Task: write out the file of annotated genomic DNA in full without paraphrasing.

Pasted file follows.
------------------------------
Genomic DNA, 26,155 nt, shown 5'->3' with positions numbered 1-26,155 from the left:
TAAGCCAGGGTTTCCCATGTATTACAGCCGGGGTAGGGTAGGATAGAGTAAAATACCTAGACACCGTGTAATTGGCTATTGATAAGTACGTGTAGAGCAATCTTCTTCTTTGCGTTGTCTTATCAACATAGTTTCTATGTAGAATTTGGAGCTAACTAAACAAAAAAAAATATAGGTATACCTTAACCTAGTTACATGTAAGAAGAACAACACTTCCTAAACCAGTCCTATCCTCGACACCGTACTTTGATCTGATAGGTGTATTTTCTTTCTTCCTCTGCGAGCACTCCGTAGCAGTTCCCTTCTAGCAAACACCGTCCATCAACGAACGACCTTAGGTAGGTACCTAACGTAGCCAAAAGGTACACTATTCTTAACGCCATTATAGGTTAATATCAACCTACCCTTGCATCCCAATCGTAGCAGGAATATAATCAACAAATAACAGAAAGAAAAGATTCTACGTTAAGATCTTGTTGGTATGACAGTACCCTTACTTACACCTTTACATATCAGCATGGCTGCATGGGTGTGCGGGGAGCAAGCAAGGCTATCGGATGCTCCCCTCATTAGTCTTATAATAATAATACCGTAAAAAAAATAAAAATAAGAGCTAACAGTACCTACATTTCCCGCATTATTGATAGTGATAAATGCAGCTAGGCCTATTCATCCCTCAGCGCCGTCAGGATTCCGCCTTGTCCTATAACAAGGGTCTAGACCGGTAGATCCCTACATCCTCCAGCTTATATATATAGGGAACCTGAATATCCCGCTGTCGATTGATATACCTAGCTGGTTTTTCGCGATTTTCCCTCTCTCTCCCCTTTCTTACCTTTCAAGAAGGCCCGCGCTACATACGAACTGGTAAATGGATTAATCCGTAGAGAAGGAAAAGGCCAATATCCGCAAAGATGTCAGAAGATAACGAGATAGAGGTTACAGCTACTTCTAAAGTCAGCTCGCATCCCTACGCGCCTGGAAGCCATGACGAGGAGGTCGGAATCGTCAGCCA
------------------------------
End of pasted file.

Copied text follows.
Genomic DNA, 26,155 nt, shown 5'->3' with positions numbered 1-26,155 from the left:
TAAGCCAGGGTTTCCCATGTATTACAGCCGGGGTAGGGTAGGATAGAGTAAAATACCTAGACACCGTGTAATTGGCTATTGATAAGTACGTGTAGAGCAATCTTCTTCTTTGCGTTGTCTTATCAACATAGTTTCTATGTAGAATTTGGAGCTAACTAAACAAAAAAAAATATAGGTATACCTTAACCTAGTTACATGTAAGAAGAACAACACTTCCTAAACCAGTCCTATCCTCGACACCGTACTTTGATCTGATAGGTGTATTTTCTTTCTTCCTCTGCGAGCACTCCGTAGCAGTTCCCTTCTAGCAAACACCGTCCATCAACGAACGACCTTAGGTAGGTACCTAACGTAGCCAAAAGGTACACTATTCTTAACGCCATTATAGGTTAATATCAACCTACCCTTGCATCCCAATCGTAGCAGGAATATAATCAACAAATAACAGAAAGAAAAGATTCTACGTTAAGATCTTGTTGGTATGACAGTACCCTTACTTACACCTTTACATATCAGCATGGCTGCATGGGTGTGCGGGGAGCAAGCAAGGCTATCGGATGCTCCCCTCATTAGTCTTATAATAATAATACCGTAAAAAAAATAAAAATAAGAGCTAACAGTACCTACATTTCCCGCATTATTGATAGTGATAAATGCAGCTAGGCCTATTCATCCCTCAGCGCCGTCAGGATTCCGCCTTGTCCTATAACAAGGGTCTAGACCGGTAGATCCCTACATCCTCCAGCTTATATATATAGGGAACCTGAATATCCCGCTGTCGATTGATATACCTAGCTGGTTTTTCGCGATTTTCCCTCTCTCTCCCCTTTCTTACCTTTCAAGAAGGCCCGCGCTACATACGAACTGGTAAATGGATTAATCCGTAGAGAAGGAAAAGGCCAATATCCGCAAAGATGTCAGAAGATAACGAGATAGAGGTTACAGCTACTTCTAAAGTCAGCTCGCATCCCTACGCGCCTGGAAGCCATGACGAGGAGGTCGGAATCGTCAGCCA